NFL & Army teaming up to tackle Traumatic Brain Injuries
WEST POINT, NY, Sept. 7, 2012 – The National Football League and the U.S. Army have shared a storied history of working together, and now have formed perhaps their most important alliance ever in teaming up to tackle Traumatic Brain Injuries (TBI).
The two iconic institutions chose the hallowed grounds of the United State Military Academy at West Point for the announcement, which included a panel discussion on this timely topic before an audience that included 200 Cadets.
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The event was kicked off by Army Chief of Staff General Raymond T. Odierno and NFL Commissioner Roger Goodell, who both stressed the complete collaboration they envision to implement a culture change to reduce brain injuries, including most importantly concussions.
By emphasizing the importance of shared responsibility, self-regulation and peer pressure in battling this issue, the General and the Commissioner spearheaded a candid conversation by a star-studded panel that advocates players and soldiers seek help for a head injury to either themselves or those around them.
This call for healthy behaviors was echoed by the panel that included former players Troy Vincent and Bart Oates, Neurologist Dr. Richard Ellenbogen, a Co-Chair of the NFL’s Head, Neck & Spine Committee, and Major Sarah Goldman, Major Christopher Molino, and Staff Sergeant Shawn Hibbard, all of whom contributed their perspective from the trenches.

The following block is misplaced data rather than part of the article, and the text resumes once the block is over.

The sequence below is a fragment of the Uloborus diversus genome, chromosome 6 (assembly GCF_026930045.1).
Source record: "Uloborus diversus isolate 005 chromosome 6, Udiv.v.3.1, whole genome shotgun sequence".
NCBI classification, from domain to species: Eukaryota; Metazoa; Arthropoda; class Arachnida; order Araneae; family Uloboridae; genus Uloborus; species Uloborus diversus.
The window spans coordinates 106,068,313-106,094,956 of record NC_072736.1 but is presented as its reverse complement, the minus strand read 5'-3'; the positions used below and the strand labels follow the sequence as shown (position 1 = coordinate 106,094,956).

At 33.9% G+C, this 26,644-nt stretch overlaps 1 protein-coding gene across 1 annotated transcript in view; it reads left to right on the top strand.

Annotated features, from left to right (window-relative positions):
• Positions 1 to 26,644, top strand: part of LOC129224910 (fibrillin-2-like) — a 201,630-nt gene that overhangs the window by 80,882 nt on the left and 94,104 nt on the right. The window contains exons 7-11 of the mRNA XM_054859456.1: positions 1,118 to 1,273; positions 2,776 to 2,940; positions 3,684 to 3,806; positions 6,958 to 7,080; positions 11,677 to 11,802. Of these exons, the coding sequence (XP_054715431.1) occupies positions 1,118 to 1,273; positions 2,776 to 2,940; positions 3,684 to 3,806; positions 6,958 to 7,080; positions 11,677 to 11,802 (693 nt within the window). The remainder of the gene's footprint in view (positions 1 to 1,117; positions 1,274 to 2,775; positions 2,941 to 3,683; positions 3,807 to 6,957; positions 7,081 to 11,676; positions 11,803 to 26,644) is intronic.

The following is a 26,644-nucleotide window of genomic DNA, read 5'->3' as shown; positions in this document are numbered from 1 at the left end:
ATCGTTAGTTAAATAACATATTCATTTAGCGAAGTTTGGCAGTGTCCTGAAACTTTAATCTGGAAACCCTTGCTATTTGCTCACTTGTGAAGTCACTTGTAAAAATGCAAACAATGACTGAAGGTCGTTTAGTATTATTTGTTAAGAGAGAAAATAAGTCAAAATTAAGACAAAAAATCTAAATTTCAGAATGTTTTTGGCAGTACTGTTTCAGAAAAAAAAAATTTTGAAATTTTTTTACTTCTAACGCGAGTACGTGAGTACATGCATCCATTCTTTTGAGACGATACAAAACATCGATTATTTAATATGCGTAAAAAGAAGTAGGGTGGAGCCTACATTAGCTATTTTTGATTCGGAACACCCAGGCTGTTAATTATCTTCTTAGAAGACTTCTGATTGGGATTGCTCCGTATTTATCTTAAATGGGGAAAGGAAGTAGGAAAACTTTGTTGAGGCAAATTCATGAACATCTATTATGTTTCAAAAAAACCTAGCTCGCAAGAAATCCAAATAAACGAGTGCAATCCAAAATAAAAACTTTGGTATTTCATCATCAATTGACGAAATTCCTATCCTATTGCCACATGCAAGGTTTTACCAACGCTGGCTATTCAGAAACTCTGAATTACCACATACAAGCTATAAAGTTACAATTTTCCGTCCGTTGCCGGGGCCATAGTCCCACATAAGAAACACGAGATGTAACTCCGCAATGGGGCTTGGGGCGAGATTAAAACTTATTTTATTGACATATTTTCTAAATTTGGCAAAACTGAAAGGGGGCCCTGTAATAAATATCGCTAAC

In launching this initiative, both organizations created the websites www.NFL.com/military and www.army.mil/tbi, while also pledging to hold forums at NFL team facilities and Army bases, increasing awareness through PSAs and social media, pairing retired players with soldiers transitioning out of the Army, and sharing medical research and information.
John Ingoldsby, a leading writer on the intersection of sports and the military who attended this event, is president of IIR Sports, Inc. (www.IIRsports.com) in Boston, a media & public relations firm. As a former newspaper reporter covering Fort Devens, he was the first New England media representative ever chosen by the Pentagon to cover NATO war games in Europe. His father was a Lieutenant Colonel in General Patton’s legendary Third Army during World War II.